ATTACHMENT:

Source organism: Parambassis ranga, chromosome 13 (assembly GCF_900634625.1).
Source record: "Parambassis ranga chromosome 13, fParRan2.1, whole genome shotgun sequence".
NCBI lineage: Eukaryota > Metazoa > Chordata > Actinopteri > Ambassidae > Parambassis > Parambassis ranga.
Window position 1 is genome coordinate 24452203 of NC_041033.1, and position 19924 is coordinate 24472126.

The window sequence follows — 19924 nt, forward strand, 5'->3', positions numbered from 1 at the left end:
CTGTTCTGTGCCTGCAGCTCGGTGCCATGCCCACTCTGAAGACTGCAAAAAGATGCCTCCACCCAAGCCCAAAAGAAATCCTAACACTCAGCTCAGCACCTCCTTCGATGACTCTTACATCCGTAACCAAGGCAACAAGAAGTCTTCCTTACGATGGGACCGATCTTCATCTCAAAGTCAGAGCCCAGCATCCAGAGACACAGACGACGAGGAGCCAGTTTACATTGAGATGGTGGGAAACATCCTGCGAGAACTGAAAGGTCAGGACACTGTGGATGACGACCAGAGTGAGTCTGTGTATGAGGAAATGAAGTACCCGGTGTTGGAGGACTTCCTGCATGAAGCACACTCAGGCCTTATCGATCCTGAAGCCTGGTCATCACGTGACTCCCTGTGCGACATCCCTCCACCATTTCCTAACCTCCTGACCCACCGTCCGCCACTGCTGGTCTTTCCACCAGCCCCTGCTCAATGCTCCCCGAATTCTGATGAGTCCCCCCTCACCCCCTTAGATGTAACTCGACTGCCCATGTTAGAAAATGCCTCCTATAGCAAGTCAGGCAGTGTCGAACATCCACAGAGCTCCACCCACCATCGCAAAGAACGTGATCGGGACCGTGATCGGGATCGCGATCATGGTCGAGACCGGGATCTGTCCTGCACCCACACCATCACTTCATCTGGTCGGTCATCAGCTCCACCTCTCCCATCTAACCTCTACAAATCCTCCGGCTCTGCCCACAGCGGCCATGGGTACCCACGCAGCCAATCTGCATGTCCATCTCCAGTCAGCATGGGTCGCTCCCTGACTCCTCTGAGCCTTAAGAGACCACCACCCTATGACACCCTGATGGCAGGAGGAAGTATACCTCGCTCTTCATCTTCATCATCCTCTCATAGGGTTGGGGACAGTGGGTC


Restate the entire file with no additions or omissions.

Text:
Source organism: Parambassis ranga, chromosome 13 (assembly GCF_900634625.1).
Source record: "Parambassis ranga chromosome 13, fParRan2.1, whole genome shotgun sequence".
NCBI lineage: Eukaryota > Metazoa > Chordata > Actinopteri > Ambassidae > Parambassis > Parambassis ranga.
Window position 1 is genome coordinate 24452203 of NC_041033.1, and position 19924 is coordinate 24472126.

The window sequence follows — 19924 nt, forward strand, 5'->3', positions numbered from 1 at the left end:
CTGTTCTGTGCCTGCAGCTCGGTGCCATGCCCACTCTGAAGACTGCAAAAAGATGCCTCCACCCAAGCCCAAAAGAAATCCTAACACTCAGCTCAGCACCTCCTTCGATGACTCTTACATCCGTAACCAAGGCAACAAGAAGTCTTCCTTACGATGGGACCGATCTTCATCTCAAAGTCAGAGCCCAGCATCCAGAGACACAGACGACGAGGAGCCAGTTTACATTGAGATGGTGGGAAACATCCTGCGAGAACTGAAAGGTCAGGACACTGTGGATGACGACCAGAGTGAGTCTGTGTATGAGGAAATGAAGTACCCGGTGTTGGAGGACTTCCTGCATGAAGCACACTCAGGCCTTATCGATCCTGAAGCCTGGTCATCACGTGACTCCCTGTGCGACATCCCTCCACCATTTCCTAACCTCCTGACCCACCGTCCGCCACTGCTGGTCTTTCCACCAGCCCCTGCTCAATGCTCCCCGAATTCTGATGAGTCCCCCCTCACCCCCTTAGATGTAACTCGACTGCCCATGTTAGAAAATGCCTCCTATAGCAAGTCAGGCAGTGTCGAACATCCACAGAGCTCCACCCACCATCGCAAAGAACGTGATCGGGACCGTGATCGGGATCGCGATCATGGTCGAGACCGGGATCTGTCCTGCACCCACACCATCACTTCATCTGGTCGGTCATCAGCTCCACCTCTCCCATCTAACCTCTACAAATCCTCCGGCTCTGCCCACAGCGGCCATGGGTACCCACGCAGCCAATCTGCATGTCCATCTCCAGTCAGCATGGGTCGCTCCCTGACTCCTCTGAGCCTTAAGAGACCACCACCCTATGACACCCTGATGGCAGGAGGAAGTATACCTCGCTCTTCATCTTCATCATCCTCTCATAGGGTTGGGGACAGTGGGTC